- - -
* Ironically, not being a car guy, I would get the same use from the Fiat 500 and the Veyron, but not everyone is like me; understanding that last clause is a major part of growing up.
 

Offline Brumby

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Re: EEVblog + The Signal Path Discussion
« Reply #129 on: May 14, 2017, 11:12:58 pm »
some who say überstupid things like "with digital, all that matters are the headphones."

I don't believe it is excessively stupid at all.

The weakest link in any sound system is the electro-acoustic transducer - a.k.a. the speakers (whatever the size).  Back in the day, it was a given.  The priority was you spend as much as you can on getting quality speakers, then work the rest of your system.

With digital, fidelity is pretty much ensured until you get into the linear signal processing - the amplifiers - and you can get good fidelity these days for quite reasonable cost.  This still leaves the speakers (or headphones) that need to be selected.  While this technology has advanced over the years, it is still the weakest link, especially when price is factored in.

So I see this statement - as literally stated - being founded on reasonable grounds, but it would be unwise for me to suggest that it's usage in the indicated circles actually follows this logic.
 
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Offline Brumby

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Re: EEVblog + The Signal Path Discussion
« Reply #130 on: May 14, 2017, 11:15:34 pm »
Ironically, not being a car guy, I would get the same use from the Fiat 500 and the Veyron, but not everyone is like me; understanding that last clause is a major part of growing up.

For me, the fuel bill alone would dictate a very different usage pattern.
 

Offline nctnico

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Re: EEVblog + The Signal Path Discussion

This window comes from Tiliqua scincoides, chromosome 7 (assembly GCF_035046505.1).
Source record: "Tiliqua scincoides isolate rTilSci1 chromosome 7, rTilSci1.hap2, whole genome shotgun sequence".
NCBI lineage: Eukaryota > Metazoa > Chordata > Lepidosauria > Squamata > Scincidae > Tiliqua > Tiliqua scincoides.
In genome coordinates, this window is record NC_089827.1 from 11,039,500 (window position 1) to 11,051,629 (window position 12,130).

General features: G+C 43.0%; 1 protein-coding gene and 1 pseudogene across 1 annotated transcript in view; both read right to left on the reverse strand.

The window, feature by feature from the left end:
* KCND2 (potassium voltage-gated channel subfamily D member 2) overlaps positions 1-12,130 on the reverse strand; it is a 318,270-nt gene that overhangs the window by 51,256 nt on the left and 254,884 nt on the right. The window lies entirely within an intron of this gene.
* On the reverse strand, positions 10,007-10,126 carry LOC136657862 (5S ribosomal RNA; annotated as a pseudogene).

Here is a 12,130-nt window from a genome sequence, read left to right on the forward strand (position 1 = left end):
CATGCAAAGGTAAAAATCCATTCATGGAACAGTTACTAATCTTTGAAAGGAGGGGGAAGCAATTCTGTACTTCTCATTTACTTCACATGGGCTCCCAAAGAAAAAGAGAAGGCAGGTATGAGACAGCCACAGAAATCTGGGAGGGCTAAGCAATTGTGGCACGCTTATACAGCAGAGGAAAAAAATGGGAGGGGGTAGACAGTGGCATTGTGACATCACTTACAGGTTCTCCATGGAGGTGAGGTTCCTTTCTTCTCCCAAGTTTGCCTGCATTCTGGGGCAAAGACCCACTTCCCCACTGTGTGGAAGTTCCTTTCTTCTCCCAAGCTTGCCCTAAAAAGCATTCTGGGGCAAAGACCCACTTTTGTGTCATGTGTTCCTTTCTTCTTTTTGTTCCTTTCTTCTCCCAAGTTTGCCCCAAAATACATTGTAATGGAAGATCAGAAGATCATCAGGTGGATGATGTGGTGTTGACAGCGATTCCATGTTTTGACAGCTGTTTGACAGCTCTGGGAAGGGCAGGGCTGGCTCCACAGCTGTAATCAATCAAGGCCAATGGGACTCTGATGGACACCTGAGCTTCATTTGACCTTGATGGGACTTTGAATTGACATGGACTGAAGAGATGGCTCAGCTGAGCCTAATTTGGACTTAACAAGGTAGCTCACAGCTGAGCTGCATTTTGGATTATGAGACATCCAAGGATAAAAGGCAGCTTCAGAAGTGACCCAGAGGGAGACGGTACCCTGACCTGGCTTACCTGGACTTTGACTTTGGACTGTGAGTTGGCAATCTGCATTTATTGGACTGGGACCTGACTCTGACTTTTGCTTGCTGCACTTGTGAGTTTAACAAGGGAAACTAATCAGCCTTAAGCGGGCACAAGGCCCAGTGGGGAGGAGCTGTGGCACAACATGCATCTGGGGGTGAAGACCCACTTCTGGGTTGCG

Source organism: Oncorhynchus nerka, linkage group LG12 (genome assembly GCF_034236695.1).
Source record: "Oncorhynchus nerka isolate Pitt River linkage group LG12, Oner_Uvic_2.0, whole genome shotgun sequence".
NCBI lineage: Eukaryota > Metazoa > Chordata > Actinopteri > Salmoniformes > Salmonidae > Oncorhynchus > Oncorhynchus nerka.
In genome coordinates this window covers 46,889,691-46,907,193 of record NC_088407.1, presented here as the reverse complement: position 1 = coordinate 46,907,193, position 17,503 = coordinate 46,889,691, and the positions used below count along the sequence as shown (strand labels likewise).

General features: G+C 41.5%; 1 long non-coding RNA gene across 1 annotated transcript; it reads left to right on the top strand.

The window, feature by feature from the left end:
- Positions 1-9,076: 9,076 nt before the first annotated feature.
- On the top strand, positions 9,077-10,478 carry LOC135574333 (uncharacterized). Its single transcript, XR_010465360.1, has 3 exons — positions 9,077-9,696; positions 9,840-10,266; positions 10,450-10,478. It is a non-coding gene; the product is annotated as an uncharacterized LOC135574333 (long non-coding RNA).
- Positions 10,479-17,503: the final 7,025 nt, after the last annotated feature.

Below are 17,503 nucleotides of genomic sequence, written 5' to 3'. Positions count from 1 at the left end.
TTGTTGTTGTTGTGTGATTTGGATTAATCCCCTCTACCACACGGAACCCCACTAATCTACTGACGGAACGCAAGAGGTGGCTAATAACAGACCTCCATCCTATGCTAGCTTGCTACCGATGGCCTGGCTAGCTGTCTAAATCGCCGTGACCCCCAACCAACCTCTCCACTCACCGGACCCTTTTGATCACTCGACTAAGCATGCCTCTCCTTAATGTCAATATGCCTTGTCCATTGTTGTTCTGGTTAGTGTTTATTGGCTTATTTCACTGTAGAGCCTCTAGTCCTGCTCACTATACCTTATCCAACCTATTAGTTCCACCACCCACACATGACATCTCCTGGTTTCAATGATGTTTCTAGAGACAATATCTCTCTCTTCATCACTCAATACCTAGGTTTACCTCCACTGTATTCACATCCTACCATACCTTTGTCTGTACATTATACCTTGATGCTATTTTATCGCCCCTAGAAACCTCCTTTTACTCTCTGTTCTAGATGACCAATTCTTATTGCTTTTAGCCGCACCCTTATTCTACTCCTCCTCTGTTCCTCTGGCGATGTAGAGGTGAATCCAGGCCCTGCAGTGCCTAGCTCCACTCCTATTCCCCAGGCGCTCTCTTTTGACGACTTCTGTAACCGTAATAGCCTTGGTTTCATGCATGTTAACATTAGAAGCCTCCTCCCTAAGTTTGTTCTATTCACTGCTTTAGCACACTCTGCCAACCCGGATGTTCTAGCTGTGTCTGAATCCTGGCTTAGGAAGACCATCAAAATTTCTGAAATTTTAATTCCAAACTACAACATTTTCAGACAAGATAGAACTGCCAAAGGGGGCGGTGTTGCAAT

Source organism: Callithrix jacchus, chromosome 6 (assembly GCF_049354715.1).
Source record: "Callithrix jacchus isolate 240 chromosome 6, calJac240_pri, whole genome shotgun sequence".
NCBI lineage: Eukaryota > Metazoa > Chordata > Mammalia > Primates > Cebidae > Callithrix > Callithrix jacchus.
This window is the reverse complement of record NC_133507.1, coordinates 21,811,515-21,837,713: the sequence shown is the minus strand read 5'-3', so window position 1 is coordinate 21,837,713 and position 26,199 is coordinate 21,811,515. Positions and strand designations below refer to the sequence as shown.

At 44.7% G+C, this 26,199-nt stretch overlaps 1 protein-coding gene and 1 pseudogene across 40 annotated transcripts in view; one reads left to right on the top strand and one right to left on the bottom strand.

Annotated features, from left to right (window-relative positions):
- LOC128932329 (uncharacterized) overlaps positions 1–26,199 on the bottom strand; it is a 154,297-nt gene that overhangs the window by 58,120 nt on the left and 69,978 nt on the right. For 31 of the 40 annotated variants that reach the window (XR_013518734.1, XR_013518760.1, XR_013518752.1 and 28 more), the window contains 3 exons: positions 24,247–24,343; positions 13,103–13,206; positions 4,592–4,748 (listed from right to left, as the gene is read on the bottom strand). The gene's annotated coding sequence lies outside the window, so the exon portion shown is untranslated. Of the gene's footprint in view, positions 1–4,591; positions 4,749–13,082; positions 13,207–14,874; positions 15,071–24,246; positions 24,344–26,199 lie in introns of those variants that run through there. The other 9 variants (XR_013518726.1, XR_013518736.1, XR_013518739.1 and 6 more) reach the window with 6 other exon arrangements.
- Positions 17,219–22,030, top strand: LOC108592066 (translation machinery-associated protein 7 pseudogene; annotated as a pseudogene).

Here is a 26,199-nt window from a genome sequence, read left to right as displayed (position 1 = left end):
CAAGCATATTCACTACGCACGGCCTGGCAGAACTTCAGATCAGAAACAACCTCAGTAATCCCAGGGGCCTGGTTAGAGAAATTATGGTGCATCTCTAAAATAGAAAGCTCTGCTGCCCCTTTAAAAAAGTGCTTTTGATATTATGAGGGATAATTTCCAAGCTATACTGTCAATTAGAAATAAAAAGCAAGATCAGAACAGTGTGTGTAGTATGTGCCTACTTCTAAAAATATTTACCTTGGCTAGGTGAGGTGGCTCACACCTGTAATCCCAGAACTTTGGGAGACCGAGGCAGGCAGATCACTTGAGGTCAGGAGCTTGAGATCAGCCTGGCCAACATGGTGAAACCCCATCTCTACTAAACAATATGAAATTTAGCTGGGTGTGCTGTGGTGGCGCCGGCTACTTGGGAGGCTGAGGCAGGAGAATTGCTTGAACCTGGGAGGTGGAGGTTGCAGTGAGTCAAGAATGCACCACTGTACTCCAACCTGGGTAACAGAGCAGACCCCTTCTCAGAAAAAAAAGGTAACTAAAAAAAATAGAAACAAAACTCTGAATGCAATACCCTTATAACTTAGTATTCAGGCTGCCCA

« Reply #131 on: May 14, 2017, 11:57:34 pm »
some who say überstupid things like "with digital, all that matters are the headphones."
I don't believe it is excessively stupid at all.

The weakest link in any sound system is the electro-acoustic transducer - a.k.a. the speakers (whatever the size).  Back in the day, it was a given.  The priority was you spend as much as you can on getting quality speakers, then work the rest of your system.
True. At one point in my carreer I have designed pro-audio and PA equipment. For many of these installations getting the speakers right was the most complicated part. For the amplifying & switching part of the electronics what matters most is keeping the noise, clicks & plops and distortion low.
There are small lies, big lies and then there is what is on the screen of your oscilloscope.
 

Offline josecamoessilva

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Re: EEVblog + The Signal Path Discussion
« Reply #132 on: May 15, 2017, 12:19:05 am »
Well, since you insist here's why you need to care about more than the headphones (note that I didn't say headphones are unimportant, I said that people who think only headphones are important "because digital" are überidiots).

Even if you ignored the phase distortion that some DAC timing circuits introduce (noticeable if you listen to solo instruments like harpsichord and cello both live and in recording), the power needed for the amplification stage is crucial to sound quality. Computers, iPods, phones don't have enough power to deliver accurate dynamic range, even the 96db of a CD track. What happens is this: